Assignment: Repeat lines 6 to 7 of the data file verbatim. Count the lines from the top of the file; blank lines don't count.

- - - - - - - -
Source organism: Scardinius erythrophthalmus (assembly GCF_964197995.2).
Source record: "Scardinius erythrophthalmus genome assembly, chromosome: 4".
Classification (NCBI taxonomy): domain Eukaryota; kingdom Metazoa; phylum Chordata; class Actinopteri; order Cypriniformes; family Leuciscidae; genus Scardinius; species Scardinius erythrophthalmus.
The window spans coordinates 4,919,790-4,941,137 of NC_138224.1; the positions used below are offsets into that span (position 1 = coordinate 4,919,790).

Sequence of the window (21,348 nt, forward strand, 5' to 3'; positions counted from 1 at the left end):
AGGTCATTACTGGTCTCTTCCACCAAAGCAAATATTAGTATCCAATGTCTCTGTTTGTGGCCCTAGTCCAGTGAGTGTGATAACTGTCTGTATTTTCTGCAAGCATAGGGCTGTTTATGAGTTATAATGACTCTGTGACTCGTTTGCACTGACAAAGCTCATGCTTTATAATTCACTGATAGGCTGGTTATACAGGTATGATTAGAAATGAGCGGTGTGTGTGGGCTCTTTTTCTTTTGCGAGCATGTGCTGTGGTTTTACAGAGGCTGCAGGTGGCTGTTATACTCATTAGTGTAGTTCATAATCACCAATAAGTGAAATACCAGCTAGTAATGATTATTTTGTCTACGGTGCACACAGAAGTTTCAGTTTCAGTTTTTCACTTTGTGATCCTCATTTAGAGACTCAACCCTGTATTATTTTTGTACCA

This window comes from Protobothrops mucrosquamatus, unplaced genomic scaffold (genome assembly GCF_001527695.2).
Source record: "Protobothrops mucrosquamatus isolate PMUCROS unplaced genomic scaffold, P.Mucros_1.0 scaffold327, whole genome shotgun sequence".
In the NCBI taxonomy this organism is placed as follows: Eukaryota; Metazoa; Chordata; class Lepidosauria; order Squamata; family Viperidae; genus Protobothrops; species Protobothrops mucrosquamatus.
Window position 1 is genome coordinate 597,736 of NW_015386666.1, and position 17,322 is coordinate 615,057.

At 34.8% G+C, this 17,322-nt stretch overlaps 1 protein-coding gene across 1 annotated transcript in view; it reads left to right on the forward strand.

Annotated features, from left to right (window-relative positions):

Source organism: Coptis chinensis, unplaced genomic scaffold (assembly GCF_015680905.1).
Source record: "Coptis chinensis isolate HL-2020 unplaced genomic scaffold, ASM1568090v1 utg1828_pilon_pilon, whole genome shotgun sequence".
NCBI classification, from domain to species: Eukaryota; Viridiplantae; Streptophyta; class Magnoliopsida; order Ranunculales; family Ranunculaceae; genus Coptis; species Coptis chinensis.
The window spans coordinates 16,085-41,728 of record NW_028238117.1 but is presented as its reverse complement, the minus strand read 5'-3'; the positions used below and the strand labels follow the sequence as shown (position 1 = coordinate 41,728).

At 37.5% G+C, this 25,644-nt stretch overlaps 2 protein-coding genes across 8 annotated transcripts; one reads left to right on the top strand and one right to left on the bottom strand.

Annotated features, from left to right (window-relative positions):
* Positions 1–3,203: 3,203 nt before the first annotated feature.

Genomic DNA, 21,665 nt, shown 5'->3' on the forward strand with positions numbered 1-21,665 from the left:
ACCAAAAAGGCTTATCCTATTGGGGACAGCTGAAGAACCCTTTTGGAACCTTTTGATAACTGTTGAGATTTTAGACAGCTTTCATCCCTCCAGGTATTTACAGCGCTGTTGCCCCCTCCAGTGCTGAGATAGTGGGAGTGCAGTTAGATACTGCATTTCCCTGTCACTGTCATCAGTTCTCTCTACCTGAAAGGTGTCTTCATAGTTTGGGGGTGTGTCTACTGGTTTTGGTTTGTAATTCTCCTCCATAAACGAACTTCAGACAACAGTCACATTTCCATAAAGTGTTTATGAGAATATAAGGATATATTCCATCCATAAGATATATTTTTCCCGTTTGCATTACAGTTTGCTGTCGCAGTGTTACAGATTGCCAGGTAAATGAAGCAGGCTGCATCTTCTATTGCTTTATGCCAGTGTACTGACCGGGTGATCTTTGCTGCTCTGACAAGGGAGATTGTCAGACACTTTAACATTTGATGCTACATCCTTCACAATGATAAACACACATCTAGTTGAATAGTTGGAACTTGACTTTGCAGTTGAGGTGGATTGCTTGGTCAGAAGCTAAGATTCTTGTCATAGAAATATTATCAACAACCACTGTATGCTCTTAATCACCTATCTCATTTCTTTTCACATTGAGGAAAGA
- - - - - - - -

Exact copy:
AGGTCATTACTGGTCTCTTCCACCAAAGCAAATATTAGTATCCAATGTCTCTGTTTGTGGCCCTAGTCCAGTGAGTGTGATAACTGTCTGTATTTTCTGCAAGCATAGGGCTGTTTATGAGTTATAATGACTCTGTGACTCGTTTGCACTGACAAAGCTCATGCTTTATAATTCACTGATAGGCTGGTTATACAGGTATGATTAGAAATGAGCGGTGTGTGTGGGCTCTTTTTCTTTTGCGAGCATGTGCTGTGGTTTTACAGAGGCTGCAGGTGGCTGTTATACTCATTAGTGTAGTTCATAATCACCAATAAGTGAAATACCAGCTAGTAATGATTATTTTGTCTACGGTGCACACAGAAGTTTCAGTTTCAGTTTTTCACTTTGTGATCCTCATTTAGAGACTCAACCCTGTATTATTTTTGTACCA

This window comes from Protobothrops mucrosquamatus, unplaced genomic scaffold (genome assembly GCF_001527695.2).